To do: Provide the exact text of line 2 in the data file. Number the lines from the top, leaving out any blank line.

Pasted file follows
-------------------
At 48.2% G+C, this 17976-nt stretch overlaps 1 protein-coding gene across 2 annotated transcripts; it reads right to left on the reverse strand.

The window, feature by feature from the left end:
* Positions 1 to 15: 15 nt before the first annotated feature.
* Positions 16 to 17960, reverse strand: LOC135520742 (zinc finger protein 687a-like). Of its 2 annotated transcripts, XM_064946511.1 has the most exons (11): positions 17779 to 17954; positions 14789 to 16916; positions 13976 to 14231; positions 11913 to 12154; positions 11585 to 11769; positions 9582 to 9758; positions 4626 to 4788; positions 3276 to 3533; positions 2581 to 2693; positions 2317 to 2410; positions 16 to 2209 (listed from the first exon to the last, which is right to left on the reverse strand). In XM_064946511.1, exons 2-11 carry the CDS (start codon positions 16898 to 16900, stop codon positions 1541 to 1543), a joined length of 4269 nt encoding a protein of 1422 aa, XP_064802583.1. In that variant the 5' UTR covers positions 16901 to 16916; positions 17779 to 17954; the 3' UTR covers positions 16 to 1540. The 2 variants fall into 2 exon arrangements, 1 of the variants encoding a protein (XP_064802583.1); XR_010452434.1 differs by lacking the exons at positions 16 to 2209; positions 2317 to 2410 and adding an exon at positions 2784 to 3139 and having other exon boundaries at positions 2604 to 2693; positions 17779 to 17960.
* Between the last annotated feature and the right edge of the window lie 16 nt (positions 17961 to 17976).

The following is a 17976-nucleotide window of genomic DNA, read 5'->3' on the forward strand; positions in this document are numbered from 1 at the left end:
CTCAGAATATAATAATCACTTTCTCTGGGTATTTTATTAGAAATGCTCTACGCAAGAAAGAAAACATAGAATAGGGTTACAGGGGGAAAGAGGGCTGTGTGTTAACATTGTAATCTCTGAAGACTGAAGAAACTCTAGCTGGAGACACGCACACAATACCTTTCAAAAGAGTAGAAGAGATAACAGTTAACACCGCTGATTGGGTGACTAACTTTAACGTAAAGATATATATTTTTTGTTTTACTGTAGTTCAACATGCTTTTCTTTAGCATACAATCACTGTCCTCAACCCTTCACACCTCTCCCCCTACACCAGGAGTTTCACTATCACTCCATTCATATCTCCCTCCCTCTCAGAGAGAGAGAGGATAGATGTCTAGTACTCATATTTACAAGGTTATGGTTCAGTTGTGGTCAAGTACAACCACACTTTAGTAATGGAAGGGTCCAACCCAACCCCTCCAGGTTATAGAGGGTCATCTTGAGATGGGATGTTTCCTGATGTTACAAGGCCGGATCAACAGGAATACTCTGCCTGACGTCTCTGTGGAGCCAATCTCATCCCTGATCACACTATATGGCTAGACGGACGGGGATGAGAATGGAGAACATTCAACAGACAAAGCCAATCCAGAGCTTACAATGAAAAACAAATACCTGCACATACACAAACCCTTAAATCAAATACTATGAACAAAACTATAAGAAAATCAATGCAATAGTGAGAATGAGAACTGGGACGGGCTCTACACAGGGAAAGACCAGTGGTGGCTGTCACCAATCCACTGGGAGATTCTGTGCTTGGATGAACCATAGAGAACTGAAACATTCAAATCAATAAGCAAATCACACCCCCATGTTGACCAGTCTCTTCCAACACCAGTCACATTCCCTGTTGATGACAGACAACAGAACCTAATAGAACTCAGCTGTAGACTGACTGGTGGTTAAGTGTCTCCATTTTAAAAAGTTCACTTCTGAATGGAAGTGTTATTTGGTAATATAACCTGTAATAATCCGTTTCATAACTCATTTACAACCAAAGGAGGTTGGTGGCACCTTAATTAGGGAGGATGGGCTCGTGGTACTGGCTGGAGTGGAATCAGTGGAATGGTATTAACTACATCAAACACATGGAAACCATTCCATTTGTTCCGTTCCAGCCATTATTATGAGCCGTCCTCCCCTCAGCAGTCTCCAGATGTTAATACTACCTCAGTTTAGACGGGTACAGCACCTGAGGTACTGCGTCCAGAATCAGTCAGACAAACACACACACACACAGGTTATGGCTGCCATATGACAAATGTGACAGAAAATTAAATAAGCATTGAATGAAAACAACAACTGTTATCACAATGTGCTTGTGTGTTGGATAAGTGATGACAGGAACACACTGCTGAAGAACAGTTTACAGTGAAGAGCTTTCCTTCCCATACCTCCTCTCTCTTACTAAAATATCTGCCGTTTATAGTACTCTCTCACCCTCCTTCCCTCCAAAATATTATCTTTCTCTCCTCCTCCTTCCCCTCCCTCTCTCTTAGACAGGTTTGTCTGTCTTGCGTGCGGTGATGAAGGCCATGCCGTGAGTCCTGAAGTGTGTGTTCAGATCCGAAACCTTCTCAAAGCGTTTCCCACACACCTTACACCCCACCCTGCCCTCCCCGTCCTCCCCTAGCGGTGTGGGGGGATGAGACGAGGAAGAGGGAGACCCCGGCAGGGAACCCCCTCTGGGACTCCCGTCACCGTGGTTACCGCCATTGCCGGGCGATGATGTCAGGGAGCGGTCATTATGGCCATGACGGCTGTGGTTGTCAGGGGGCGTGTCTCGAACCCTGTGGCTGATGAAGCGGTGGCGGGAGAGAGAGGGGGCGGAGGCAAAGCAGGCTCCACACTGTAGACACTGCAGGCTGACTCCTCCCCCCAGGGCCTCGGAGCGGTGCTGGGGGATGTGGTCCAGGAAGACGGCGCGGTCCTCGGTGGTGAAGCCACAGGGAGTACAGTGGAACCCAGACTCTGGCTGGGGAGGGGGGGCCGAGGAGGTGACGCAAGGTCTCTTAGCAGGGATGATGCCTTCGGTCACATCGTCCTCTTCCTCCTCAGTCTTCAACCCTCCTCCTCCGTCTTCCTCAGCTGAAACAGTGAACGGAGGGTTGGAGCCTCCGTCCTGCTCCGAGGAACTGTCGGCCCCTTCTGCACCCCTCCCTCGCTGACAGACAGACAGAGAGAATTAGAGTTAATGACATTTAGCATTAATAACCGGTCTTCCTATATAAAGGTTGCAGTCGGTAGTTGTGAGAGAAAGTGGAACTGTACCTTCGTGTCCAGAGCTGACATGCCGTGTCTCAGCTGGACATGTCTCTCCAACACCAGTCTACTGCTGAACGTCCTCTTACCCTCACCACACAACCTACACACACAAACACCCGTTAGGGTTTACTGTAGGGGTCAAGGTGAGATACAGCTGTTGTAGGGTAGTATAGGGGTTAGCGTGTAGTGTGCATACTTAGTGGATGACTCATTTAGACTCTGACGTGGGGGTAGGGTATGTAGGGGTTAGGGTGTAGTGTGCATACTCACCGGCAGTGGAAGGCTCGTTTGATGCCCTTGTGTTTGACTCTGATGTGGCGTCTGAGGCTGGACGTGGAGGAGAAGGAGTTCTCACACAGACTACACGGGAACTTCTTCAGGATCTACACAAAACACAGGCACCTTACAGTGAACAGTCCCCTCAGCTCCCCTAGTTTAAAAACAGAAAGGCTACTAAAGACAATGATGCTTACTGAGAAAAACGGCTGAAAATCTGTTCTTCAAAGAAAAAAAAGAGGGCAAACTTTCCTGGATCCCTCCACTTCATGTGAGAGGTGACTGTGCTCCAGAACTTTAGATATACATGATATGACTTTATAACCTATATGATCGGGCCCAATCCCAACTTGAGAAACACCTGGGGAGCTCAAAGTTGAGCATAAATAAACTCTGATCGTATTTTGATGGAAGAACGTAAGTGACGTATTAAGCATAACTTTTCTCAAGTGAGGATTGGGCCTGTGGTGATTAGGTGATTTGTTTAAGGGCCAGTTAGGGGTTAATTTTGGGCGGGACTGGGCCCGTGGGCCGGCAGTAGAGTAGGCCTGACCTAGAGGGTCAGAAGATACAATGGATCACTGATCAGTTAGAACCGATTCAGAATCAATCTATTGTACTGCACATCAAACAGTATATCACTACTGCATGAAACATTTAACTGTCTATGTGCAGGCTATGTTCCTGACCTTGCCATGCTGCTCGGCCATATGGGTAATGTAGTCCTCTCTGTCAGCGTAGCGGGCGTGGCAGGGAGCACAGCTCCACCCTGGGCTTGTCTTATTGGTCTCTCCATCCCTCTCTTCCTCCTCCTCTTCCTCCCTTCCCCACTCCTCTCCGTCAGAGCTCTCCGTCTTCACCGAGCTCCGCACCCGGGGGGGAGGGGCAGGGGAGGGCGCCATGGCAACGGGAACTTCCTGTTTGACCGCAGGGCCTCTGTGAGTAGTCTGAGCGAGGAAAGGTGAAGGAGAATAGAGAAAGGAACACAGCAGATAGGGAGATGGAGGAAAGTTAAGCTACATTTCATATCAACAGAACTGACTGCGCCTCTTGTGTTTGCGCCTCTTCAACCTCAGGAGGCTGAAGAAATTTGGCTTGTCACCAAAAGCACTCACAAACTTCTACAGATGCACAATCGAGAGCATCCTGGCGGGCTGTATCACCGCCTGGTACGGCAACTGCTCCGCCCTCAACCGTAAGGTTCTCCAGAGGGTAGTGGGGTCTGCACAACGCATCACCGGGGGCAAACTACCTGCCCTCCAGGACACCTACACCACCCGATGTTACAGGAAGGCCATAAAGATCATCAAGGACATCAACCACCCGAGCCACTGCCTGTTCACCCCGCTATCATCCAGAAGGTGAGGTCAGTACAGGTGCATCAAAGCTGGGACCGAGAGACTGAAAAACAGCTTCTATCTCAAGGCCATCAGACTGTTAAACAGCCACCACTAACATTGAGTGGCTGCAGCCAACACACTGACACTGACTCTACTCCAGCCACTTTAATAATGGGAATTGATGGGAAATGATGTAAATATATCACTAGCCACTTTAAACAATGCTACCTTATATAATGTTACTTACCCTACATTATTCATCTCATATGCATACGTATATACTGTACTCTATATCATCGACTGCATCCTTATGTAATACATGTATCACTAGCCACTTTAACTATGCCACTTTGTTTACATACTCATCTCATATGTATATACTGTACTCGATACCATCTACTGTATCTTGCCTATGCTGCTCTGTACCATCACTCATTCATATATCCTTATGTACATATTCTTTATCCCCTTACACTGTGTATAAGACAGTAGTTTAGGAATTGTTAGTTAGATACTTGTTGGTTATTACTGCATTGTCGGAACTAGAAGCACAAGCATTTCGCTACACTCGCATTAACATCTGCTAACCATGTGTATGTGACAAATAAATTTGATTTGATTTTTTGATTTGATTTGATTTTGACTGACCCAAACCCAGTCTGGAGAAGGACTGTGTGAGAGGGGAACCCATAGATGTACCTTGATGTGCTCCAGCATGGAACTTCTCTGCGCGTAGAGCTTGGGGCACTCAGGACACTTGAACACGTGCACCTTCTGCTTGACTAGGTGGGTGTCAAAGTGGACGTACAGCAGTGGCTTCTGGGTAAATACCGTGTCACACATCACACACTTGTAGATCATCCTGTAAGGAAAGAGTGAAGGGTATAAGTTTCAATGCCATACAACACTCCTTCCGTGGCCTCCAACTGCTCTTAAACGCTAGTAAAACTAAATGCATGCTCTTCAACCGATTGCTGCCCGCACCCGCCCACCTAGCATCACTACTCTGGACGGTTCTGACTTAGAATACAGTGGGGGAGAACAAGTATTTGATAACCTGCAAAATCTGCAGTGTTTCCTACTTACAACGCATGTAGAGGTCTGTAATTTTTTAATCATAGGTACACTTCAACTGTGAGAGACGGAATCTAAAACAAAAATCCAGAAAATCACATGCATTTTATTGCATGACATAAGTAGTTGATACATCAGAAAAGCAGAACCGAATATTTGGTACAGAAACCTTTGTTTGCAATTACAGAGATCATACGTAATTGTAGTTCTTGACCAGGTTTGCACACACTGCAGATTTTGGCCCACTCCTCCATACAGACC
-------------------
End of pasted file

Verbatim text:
The window, feature by feature from the left end: